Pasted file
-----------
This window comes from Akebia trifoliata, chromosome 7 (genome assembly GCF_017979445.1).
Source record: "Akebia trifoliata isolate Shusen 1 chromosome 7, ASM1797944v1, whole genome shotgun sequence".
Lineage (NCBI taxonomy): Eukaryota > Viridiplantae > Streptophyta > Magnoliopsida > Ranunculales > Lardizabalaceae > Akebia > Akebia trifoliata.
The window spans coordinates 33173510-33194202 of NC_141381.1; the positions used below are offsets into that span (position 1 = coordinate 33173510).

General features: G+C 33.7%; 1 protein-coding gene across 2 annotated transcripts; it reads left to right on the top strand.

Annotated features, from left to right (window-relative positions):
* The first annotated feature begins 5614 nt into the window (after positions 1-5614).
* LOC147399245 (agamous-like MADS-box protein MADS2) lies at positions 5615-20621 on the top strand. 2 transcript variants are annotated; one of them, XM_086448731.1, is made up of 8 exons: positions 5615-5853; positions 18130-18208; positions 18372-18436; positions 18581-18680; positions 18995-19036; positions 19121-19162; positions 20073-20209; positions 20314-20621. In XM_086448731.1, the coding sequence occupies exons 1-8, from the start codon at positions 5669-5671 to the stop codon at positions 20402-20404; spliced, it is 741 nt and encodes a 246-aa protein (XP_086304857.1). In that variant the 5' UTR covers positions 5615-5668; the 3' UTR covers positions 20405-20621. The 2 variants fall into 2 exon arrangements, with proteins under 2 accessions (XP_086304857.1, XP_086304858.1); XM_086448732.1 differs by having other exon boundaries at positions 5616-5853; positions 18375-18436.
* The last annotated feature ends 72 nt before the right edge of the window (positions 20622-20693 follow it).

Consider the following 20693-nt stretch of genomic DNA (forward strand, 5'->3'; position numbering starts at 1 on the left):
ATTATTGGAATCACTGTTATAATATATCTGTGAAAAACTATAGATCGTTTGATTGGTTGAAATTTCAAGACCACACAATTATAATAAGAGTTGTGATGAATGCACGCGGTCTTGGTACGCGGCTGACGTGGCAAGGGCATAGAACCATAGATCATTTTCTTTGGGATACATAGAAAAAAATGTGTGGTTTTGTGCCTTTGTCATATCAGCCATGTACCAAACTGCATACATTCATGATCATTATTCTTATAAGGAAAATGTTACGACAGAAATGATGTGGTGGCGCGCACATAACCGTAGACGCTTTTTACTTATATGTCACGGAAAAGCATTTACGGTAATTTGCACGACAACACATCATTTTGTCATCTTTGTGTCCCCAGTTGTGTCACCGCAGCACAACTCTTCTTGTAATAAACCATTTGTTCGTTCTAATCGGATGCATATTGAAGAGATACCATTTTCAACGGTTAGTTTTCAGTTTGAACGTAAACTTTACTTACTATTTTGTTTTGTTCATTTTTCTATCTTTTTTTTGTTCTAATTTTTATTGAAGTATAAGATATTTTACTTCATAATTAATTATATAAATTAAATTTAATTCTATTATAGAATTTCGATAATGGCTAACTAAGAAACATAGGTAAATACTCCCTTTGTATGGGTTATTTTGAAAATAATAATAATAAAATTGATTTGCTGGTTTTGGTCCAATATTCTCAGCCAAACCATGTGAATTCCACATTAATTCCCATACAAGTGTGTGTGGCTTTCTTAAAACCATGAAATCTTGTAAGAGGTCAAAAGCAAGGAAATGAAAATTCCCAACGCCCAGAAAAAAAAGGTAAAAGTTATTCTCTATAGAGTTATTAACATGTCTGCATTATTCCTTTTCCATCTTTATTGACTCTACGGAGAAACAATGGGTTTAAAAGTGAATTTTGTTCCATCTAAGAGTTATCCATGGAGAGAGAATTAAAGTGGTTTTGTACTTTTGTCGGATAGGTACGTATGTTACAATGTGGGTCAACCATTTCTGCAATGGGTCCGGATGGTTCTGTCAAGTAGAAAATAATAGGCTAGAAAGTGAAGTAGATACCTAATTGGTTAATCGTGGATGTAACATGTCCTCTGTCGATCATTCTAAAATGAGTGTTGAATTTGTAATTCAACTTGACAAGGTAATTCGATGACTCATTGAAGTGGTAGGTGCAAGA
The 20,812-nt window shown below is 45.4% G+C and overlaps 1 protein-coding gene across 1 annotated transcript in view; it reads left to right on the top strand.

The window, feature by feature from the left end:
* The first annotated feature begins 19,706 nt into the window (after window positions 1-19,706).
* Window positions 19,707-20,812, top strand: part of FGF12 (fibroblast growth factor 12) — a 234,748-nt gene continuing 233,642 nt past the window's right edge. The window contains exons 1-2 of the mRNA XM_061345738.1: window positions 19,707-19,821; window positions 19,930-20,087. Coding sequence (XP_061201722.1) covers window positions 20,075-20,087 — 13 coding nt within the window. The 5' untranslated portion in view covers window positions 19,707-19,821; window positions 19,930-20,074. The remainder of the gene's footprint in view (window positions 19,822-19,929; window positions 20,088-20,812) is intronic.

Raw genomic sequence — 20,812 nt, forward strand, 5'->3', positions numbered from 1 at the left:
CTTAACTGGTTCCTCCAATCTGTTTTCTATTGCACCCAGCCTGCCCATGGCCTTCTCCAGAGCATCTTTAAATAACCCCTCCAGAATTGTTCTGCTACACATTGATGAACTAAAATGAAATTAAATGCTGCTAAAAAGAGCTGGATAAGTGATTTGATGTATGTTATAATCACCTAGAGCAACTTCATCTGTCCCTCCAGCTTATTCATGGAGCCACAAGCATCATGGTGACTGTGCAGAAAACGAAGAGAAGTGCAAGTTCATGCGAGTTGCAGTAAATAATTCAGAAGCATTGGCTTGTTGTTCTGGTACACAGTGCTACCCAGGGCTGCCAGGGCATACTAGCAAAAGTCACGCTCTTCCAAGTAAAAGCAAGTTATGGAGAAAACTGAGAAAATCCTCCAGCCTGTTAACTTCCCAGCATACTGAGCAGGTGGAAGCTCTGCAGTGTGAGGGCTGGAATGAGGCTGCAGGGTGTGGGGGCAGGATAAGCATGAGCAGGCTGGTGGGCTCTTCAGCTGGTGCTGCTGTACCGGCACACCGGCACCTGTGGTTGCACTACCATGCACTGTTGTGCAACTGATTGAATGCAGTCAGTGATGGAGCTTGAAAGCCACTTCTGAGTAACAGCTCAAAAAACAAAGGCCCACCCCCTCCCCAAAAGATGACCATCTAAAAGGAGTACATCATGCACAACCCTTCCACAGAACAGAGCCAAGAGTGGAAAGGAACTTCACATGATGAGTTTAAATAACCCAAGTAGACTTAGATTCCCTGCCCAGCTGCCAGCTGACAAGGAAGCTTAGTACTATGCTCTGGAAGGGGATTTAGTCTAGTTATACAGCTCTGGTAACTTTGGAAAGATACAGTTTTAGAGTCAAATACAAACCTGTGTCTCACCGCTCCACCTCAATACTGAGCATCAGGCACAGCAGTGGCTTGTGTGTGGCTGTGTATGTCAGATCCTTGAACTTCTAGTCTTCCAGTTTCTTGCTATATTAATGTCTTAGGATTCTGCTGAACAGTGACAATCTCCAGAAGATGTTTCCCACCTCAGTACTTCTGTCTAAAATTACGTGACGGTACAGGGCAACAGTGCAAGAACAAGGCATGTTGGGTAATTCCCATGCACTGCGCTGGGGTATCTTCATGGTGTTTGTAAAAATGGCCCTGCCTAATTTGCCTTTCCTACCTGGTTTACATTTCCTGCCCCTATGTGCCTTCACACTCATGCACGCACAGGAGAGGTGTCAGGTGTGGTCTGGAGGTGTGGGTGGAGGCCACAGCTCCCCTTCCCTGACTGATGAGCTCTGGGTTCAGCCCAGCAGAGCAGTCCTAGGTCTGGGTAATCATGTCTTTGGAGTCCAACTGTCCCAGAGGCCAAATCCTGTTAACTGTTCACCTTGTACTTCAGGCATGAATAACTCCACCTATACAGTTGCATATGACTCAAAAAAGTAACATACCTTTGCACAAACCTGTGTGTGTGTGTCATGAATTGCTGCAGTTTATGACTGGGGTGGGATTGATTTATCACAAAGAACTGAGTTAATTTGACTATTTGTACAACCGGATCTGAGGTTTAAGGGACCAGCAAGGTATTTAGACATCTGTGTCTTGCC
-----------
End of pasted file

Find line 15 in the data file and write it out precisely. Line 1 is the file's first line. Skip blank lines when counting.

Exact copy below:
* Window positions 19,707-20,812, top strand: part of FGF12 (fibroblast growth factor 12) — a 234,748-nt gene continuing 233,642 nt past the window's right edge. The window contains exons 1-2 of the mRNA XM_061345738.1: window positions 19,707-19,821; window positions 19,930-20,087. Coding sequence (XP_061201722.1) covers window positions 20,075-20,087 — 13 coding nt within the window. The 5' untranslated portion in view covers window positions 19,707-19,821; window positions 19,930-20,074. The remainder of the gene's footprint in view (window positions 19,822-19,929; window positions 20,088-20,812) is intronic.